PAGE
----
London, quite rightly, is where most people base themselves for a trip to the UK but there is lots more to see outside of the capital. It’s easy to find cheap car hire in the UK so you can soon be out exploring further afield.
About 1.5 hours drive away; Brighton is the Londoner’s preferred seaside trip. It has nostalgia with the rides and amusements on the pier, stunning buildings such as Brighton Pavilion, great shopping in The Lanes and a long pebble beach for relaxing.
Also under 2 hours drive from London, this historic city has Canterbury Cathedral, a ruined castle and The Canterbury Tales attraction where you can find out about Chaucer’s medieval misadventures.
Not in the north of England in Yorkshire, but actually south, in Kent, Leeds Castle is near to Maidstone and is set on two islands in extensive parkland. Tickets are valid for a year so you can return as many times as you like.
This famous university town is never short of visitors. The university architecture is beautiful and one of the most well-known buildings is King’s College Chapel which took nearly 100 years to build. Go punting and see the Bridge of Sighs at St John’s College too.
Home to England’s oldest university, Oxford has lots of things to entertain a visitor. Bodleian Library and the Ashmolean Museum are must-sees, and Christ Church College is perfect for Harry Potter and Alice in Wonderland fans. Accessed through the Natural History Museum, Pitt Rivers is also worth seeing.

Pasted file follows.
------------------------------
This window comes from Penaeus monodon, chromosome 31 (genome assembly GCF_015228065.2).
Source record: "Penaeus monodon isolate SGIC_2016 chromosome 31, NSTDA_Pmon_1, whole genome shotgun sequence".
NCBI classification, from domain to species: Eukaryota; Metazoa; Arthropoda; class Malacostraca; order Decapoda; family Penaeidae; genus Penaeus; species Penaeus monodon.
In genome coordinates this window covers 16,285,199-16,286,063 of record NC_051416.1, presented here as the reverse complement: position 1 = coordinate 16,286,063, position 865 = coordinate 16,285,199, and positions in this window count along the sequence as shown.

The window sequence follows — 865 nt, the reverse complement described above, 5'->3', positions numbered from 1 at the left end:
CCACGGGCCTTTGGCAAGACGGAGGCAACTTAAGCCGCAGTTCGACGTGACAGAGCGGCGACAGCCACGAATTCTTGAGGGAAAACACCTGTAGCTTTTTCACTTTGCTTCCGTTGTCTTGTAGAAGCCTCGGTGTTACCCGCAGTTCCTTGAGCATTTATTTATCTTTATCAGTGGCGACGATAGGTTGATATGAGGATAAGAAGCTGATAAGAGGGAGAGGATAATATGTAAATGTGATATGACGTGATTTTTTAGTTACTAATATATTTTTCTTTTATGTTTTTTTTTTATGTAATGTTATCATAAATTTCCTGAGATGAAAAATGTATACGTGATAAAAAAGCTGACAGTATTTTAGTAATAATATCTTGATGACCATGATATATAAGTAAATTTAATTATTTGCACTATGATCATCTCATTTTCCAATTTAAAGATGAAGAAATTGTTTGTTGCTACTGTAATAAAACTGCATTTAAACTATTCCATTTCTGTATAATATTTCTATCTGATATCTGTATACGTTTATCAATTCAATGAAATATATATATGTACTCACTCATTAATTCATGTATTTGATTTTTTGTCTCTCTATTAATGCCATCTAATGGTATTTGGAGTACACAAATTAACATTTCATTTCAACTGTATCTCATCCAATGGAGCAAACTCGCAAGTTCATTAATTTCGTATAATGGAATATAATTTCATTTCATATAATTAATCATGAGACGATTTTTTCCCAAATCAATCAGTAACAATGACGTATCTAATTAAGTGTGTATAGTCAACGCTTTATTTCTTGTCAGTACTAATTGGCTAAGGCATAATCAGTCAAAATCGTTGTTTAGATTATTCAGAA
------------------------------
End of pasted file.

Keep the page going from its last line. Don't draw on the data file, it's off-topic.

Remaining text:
This historic city deserves to get more recognition as it’s easily reached from London and has a rich history from its Roman ruins to its stunning cathedral. There’s also a street market on Wednesdays and Saturdays.
Windsor Castle is one of H.M. The Queen’s homes so therefore understandably attracts many to the town. You can tour the State Apartments, St George’s Chapel and see Queen Mary’s Dolls’ House. The town is also worth dedicating some time to as it’s positioned on the River Thames and is a great place to shop or dine.
On the edge of east London, Epping Forest is an ancient woodland and was once one of King Henry VIII’s hunting grounds. The Queen Elizabeth’s Hunting Lodge was completed by his daughter, Queen Elizabeth I, and is sometimes open to the public. The forest is 12 miles long and is perfect for long walks or even horse riding.
As it is England’s oldest recorded town, Colchester is steeped in history. There is a Roman wall and the Balkerne Gate which is the largest surviving Roman gateway in Britain. Next to it is The Hole in the Wall pub which was extended in 1843 and a hole was made in the Roman wall so you now know how it got its name. There’s also Colchester Castle to visit and look out for the 17th century bullet holes on the half-timbered houses on North Station Road.
Often overlooked for its neighbour Bath, British has a vibrant maritime history and a cool street art scene as the home of Banksy. SS Great Britain is fun to explore and Clifton is a pretty neighbourhood of boutiques and pubs.